Katelyn Masket, Dornsife '15
Katelyn is pursuing a double major in International Relations and Economics with a Spanish minor. She spent her Spring 2014 semester in Madrid, Spain, where she brushed up on her Spanish language skills and learned about international relations and ethics from a new, global perspective. In previous summers, Katelyn traveled to Egypt and Turkey to conduct research on religion and democracy in the region and to Sweden, Russia, and Finland through USC’s Problems without Passports to study environmental issues and indigenous populations in the arctic. On campus, Katelyn is a part of Women and Youth Supporting Each Other, Challah for Hunger, and the Teaching International Relations Program. She also claims to have unhealthy addictions to college football, cheesy inspirational quotes, Ben Franklin, vegetarian cuisine, and "Scandal."
Linda Wang, Dornsife '15
Linda Wang is a senior, double-majoring in Sociology and Philosophy, Politics and Law. She enjoys engaging in productive discourse, and she is excited to be a part of the Levan Institute. During her college career, she has been a member of several student groups and volunteer organizations, interned in both the private and non-profit sectors, tutored the SAT to first-generation students, volunteered in medical clinics in the Dominican Republic, conducted linguistic field research in Taiwan, and walked backwards around campus as a tour guide. She spent her Fall 2014 semester studying in Dakar, Senegal.
Lynne Ryleigh Chen, Dornsife ’14 and Marshall ‘14
Ryleigh Chen is a senior pursuing double majors in International Relations and Business Administration with a concentration in the International Political Economy and a minor in International Policy and Management. Her interest in increasing student engagement with ethics and humanities has led her to her current position as the Director of Outreach and Collaborations for Levan Institute, in which she is currently working on a video project on the ethics of voluntarism with the Alternative Spring Break groups of the USC Volunteer Center. She is also an intern with the Center of Risk and Economic Analysis of Terrorism Events at USC and an undergraduate research assistant for the C.C. Crawford Chair at the Price School of Public Policy. Ryleigh hopes to work in global development and after graduation, plans on taking the Foreign Service Officer Test before pursuing her law degree.
Matthew Prusak, Dornsife '15
Matthew Prusak is currently a senior majoring in International Relations (Global Business) with a focus on global management. He served as Editor-in-Chief of the Southern California International Review, the largest undergraduate journal of international relations on the West Coast and Vice President of Los Angeles Community Impact, a pro bono student consulting group for small businesses and non-profits in the Los Angeles area. He also served as a Senator in USC’s Undergraduate Student Government. In his free time, he enjoys participating in events at the USC Sidney Harman Academy for Polymathic Study.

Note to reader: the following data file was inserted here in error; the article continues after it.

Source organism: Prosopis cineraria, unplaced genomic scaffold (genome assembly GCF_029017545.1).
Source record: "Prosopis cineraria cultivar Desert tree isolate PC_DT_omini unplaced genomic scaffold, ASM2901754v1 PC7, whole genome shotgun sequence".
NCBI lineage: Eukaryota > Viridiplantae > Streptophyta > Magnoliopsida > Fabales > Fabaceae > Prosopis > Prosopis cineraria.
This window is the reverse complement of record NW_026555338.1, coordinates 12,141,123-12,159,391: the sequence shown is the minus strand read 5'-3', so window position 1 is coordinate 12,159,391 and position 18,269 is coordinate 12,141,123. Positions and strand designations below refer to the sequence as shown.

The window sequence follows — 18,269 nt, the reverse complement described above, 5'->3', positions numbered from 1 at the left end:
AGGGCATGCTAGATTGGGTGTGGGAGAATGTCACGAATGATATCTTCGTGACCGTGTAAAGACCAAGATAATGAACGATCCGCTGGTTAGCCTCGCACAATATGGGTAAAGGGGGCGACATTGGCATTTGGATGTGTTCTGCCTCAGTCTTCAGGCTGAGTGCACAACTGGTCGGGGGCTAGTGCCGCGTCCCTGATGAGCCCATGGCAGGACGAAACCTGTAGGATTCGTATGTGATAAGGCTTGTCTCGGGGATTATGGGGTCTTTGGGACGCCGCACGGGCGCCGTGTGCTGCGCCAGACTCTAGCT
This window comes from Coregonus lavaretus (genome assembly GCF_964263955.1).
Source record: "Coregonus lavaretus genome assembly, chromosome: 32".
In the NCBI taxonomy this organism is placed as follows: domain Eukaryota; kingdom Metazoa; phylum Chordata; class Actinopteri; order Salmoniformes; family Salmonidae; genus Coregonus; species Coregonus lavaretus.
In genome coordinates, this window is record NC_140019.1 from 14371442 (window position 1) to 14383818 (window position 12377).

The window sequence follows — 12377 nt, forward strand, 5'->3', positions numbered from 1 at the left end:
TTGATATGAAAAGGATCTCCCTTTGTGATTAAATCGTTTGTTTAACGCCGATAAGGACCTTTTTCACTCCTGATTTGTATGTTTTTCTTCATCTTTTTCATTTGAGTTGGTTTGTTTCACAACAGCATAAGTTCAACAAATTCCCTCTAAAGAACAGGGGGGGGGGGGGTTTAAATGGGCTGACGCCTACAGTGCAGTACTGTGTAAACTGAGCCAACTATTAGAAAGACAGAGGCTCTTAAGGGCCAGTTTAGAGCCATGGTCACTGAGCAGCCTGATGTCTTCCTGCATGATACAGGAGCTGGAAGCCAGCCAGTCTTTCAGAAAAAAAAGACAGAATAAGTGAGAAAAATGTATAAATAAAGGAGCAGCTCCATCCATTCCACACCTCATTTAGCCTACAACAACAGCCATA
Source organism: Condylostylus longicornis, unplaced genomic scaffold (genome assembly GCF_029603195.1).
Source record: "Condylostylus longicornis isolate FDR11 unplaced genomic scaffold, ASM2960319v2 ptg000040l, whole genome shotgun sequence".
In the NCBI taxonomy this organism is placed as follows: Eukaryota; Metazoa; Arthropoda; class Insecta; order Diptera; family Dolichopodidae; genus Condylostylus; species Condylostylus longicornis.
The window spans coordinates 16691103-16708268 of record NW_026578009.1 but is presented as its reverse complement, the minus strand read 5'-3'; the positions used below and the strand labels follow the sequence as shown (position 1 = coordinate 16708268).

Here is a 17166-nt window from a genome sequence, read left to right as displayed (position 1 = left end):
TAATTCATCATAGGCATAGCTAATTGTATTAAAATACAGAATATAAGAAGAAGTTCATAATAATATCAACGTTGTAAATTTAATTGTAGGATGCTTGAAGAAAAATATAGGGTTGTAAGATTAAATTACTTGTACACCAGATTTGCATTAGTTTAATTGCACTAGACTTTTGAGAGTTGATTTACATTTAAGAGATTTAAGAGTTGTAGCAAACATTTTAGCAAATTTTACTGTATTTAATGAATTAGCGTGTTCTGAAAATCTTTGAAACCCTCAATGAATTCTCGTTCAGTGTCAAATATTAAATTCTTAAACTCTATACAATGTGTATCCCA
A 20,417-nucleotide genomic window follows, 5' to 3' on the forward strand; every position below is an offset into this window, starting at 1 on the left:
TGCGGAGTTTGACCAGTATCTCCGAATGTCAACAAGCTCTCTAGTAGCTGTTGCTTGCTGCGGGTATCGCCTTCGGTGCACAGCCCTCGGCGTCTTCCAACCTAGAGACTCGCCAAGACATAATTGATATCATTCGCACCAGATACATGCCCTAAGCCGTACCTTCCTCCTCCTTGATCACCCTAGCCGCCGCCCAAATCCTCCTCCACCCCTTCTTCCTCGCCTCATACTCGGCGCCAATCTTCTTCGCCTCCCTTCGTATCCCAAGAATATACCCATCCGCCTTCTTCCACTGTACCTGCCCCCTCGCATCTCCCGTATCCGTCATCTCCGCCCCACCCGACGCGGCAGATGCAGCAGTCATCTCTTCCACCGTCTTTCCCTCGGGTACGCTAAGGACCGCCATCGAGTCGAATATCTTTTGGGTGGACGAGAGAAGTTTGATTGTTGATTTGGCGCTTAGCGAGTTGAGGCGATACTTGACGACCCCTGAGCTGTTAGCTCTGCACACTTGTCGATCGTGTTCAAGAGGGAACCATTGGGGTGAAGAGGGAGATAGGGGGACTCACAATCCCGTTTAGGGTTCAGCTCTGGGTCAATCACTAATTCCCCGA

While a student at USC, Matthew has traveled extensively, spending summers interning in Hong Kong and in Indonesia. Additionally, he has published research articles in academic journals on the economies of both Myanmar and North Korea – conducting field research in the latter. His writing received first place in both Professional Writing and Global Ethics at the 2014 USC Writers’ Conference. Currently, he is studying abroad at the University of Cambridge.
Melia Albrecht, Dornsife '15
Melia Albrecht is currently a junior majoring in International Relations and Public Relations. She aims to foster global education and build cultural competence through digital media and is completing an honors program in multimedia scholarship. Melia was born in Frankfurt, Germany and has had the travel bug her whole life. This past summer, Melia participated in a trip to Egypt and Turkey, where she completed field research on women’s rights and presented her findings at the 2013 ISA West Annual Conference. As a recipient of the 2013 CIEE South Korea Scholarship, Melia served as a student ambassador for the United States in South Korea and continues to represent the organization, helping to build awareness about the country’s culture. Most recently, she was selected to represent USC in March at the University of Oxford.
Melia is proud to be involved in her community as a member of Troy Camp, a social and educational program for K-12 students in the Los Angeles area, and Best Buddies, a mentoring program for high school students with physical and intellectual disabilities. She is a teacher through the Teaching International Relations Program and is grateful to be a part of Journeys in Film, an organization that create global film lesson plans for middle school students. Melia is honored to be able to represent her university as a Helene, a Dornsife Ambassador, and a member of the Marshall Women’s Leadership Board.
Melia currently works for the Discovery Channel and TLC at Discovery Communications and is a research assistant for a global film project through the Annenberg School for Communication and Journalism. Previously, Melia worked at the Los Angeles World Affairs Council. Melia is currently attending USC as a Trustee Scholar and is a member of the honor societies Lambda Pi Eta and Pi Sigma Alpha for her achievement in her major studies. She is a recipient of the M. Jones Scholarship for Women.
Mushfiqur Chowdhury, Dornsife ‘15
Mushfiqur Chowdhury is a junior double majoring in International Relations and Middle East Studies. He currently serves as the External Vice-President of the Muslim Student Union and co-chaired the 1200-plus attendee Muslim Student Associations of the West three-day conference. While at USC, Mushfiqur obtained sponsorship to travel to Turkey and Israel to explore popular discourse, better understand the importance of NGOs, teach English, and bring back cultural understanding. His career pursuits are that of foreign policy, and he hopes to work in conflict resolution and peace negotiation. Mushfiqur was awarded the HSBC Fellow grant to do research on the partition of India in 1947. He focused on the effects on the Bengal border, which effectively led to the independence and creation of the current day country, Bangladesh. Furthermore, he recently traveled to Northern Iraq and examined Kurdistan’s semi-autonomous status, something unique to International Relations.